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Teaching Adults: is it different?
Author: Susan Imel
The adult education literature generally supports the idea that teaching adults should be approached in a different way than teaching children and adolescents. The assumption that teachers of adults should use a different style of teaching is based on the widely espoused theory of andragogy, which suggests that "adults expect learner-centered settings where they can set their own goals and organize their own learning around their present life needs" (Donaldson, Flannery, and Ross-Gordon 1993, p. 148). However, even in the field of adult education, debate occurs about the efficacy of a separate approach for teaching adults. Some believe that adult education is essentially the same process as education generally (Garrison 1994) and therefore does not require a separate teaching approach: that is, all good teaching, whether for adults or children, should be responsive in nature.
The question of whether teaching adults is different remains ambiguous. For example, research summarized in an ERIC Digest(Imel 1989) has shown that even those educators who say they believe in using an andragogical approach do not necessarily use a different style when teaching adults. Additional myths and realities related to teaching adults are explored in this publication. Two areas are examined: types of adult learning and what learners themselves want from teachers.
Different Types of Adult Learning
One way to approach the question of whether teaching adults is different is by examining the types of learning in which adults engage. Drawing upon the work of Habermas and Mezirow, Cranton (1994) classified adult learning into three categories:
Subject-oriented adult learning-In adult learning contexts that are subject oriented, the primary goal is to acquire content. The educator "speaks of covering the material, and the learners see themselves as gaining knowledge or skills" (ibid., p. 10).
Consumer-oriented adult learning-The goal of consumer-oriented learning is to fulfill the expressed needs of learners. Learners set their learning goals, identify objectives, select relevant resources, and so forth. The educator acts as a facilitator or resource person, "and does not engage in challenging or questioning what learners say about their needs" (ibid., p. 12).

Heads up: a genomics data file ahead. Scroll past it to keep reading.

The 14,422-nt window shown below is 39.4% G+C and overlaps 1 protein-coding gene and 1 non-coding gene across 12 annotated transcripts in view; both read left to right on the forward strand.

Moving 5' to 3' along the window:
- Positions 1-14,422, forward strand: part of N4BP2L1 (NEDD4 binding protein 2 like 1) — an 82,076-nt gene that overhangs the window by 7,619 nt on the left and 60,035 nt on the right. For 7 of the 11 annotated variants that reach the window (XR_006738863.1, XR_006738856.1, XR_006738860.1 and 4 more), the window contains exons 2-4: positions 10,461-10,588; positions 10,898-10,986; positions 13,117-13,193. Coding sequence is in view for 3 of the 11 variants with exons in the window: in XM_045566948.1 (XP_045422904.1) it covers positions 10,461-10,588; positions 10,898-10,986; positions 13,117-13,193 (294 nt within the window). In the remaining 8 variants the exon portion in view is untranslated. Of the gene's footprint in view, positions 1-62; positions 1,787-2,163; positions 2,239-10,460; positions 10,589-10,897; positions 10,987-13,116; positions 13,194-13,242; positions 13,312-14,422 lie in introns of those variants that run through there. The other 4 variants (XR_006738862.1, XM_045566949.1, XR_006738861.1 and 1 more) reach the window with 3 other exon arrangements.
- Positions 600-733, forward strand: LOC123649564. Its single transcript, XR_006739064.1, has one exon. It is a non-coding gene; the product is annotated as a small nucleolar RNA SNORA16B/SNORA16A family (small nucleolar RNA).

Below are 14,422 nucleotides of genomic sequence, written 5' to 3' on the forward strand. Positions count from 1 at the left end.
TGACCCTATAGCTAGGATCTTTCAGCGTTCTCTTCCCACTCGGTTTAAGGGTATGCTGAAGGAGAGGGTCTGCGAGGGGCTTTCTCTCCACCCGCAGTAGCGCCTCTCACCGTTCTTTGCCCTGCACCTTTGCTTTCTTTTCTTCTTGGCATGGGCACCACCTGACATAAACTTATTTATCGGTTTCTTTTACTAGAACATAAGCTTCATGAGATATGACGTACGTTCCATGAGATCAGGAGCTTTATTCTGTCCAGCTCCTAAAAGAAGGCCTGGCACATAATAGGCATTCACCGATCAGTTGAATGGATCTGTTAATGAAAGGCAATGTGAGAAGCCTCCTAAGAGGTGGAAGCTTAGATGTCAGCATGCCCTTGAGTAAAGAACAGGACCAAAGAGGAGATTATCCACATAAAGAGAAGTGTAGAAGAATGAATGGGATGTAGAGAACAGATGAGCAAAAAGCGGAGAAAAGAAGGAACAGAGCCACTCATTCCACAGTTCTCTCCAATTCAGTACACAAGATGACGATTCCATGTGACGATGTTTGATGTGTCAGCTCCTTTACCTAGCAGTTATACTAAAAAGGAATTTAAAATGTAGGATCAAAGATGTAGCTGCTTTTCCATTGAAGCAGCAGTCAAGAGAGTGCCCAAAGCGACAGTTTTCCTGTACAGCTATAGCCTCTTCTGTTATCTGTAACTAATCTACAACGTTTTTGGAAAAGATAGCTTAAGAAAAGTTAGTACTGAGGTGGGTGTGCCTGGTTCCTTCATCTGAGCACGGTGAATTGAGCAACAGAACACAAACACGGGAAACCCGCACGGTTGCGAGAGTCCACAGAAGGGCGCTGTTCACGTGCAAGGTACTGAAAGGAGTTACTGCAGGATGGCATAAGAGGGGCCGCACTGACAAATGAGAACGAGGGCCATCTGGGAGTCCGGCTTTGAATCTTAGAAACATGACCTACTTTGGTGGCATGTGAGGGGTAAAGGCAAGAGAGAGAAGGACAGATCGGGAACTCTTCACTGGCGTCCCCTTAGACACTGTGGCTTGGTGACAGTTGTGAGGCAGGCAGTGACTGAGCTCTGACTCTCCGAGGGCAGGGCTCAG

Emancipatory adult learning-The goal of emancipatory learning is to free learners from the forces that limit their options and control over their lives, forces that they have taken for granted or seen as beyond their control. Emancipatory learning results in transformations of learner perspectives through critical reflection (Mezirow 1991). The educator plays an active role in fostering critical reflection by challenging learners to consider why they hold certain assumptions, values, and beliefs (Cranton 1994).
Of the three types of adult learning, only emancipatory has been described as unique to adulthood, but even that claim has been challenged (Merriam and Caffarella 1991). Subject-oriented learning is the most common form of learning engaged in by youth. Collaborative and cooperative learning and other types of experiential learning that are more consumer oriented are also found in youth classrooms. However, according to Mezirow (1981), emancipatory learning, with its emphasis upon learner transformation, can take place only in adulthood because, "it is only in late adolescence and in adulthood that a person can recognize being caught in his/her own history and reliving it" (p. 11). In adulthood, "rather than merely adapting to changing circumstances by more diligently applying old ways of knowing . . . [individuals] discover a need to acquire new perspectives in order to gain a more complete understanding of changing events and a higher degree of control over their lives. The formative learning of childhood becomes transformative learning in adulthood" (Mezirow 1991, p. 3). As a result of the research and theory-building efforts of Mezirow-fully described in Transformative Dimensions of Adult Learning (1991)-emancipatory adult learning has become more commonly known as transformative learning.